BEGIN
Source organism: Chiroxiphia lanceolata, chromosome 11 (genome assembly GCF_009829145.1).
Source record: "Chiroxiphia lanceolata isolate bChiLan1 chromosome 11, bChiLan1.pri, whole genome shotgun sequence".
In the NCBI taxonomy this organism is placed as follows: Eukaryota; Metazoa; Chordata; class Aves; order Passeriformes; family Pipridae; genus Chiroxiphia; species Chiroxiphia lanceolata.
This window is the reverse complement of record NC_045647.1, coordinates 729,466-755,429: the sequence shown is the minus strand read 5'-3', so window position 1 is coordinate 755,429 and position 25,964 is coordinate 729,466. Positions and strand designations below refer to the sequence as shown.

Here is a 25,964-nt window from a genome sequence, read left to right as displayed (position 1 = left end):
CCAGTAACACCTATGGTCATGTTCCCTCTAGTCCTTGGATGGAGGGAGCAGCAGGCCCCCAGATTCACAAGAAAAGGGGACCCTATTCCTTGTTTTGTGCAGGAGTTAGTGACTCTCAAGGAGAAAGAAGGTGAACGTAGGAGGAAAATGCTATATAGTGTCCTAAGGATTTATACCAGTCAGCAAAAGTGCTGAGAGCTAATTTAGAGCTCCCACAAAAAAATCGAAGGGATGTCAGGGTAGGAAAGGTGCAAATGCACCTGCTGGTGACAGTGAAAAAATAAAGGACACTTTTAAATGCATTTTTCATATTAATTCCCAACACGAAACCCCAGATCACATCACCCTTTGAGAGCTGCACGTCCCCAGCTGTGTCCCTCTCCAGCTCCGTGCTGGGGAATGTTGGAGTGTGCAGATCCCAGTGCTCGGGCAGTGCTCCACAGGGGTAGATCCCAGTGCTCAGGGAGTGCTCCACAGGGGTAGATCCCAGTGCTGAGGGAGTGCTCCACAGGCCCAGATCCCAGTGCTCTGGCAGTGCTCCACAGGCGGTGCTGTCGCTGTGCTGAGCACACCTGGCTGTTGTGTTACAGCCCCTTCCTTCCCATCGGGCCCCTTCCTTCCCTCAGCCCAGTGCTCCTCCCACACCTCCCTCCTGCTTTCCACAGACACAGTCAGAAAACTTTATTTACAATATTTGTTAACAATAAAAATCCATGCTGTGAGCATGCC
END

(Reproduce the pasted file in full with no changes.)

Source organism: Chiroxiphia lanceolata, chromosome 11 (genome assembly GCF_009829145.1).
Source record: "Chiroxiphia lanceolata isolate bChiLan1 chromosome 11, bChiLan1.pri, whole genome shotgun sequence".
In the NCBI taxonomy this organism is placed as follows: Eukaryota; Metazoa; Chordata; class Aves; order Passeriformes; family Pipridae; genus Chiroxiphia; species Chiroxiphia lanceolata.
This window is the reverse complement of record NC_045647.1, coordinates 729,466-755,429: the sequence shown is the minus strand read 5'-3', so window position 1 is coordinate 755,429 and position 25,964 is coordinate 729,466. Positions and strand designations below refer to the sequence as shown.

Here is a 25,964-nt window from a genome sequence, read left to right as displayed (position 1 = left end):
CCAGTAACACCTATGGTCATGTTCCCTCTAGTCCTTGGATGGAGGGAGCAGCAGGCCCCCAGATTCACAAGAAAAGGGGACCCTATTCCTTGTTTTGTGCAGGAGTTAGTGACTCTCAAGGAGAAAGAAGGTGAACGTAGGAGGAAAATGCTATATAGTGTCCTAAGGATTTATACCAGTCAGCAAAAGTGCTGAGAGCTAATTTAGAGCTCCCACAAAAAAATCGAAGGGATGTCAGGGTAGGAAAGGTGCAAATGCACCTGCTGGTGACAGTGAAAAAATAAAGGACACTTTTAAATGCATTTTTCATATTAATTCCCAACACGAAACCCCAGATCACATCACCCTTTGAGAGCTGCACGTCCCCAGCTGTGTCCCTCTCCAGCTCCGTGCTGGGGAATGTTGGAGTGTGCAGATCCCAGTGCTCGGGCAGTGCTCCACAGGGGTAGATCCCAGTGCTCAGGGAGTGCTCCACAGGGGTAGATCCCAGTGCTGAGGGAGTGCTCCACAGGCCCAGATCCCAGTGCTCTGGCAGTGCTCCACAGGCGGTGCTGTCGCTGTGCTGAGCACACCTGGCTGTTGTGTTACAGCCCCTTCCTTCCCATCGGGCCCCTTCCTTCCCTCAGCCCAGTGCTCCTCCCACACCTCCCTCCTGCTTTCCACAGACACAGTCAGAAAACTTTATTTACAATATTTGTTAACAATAAAAATCCATGCTGTGAGCATGCC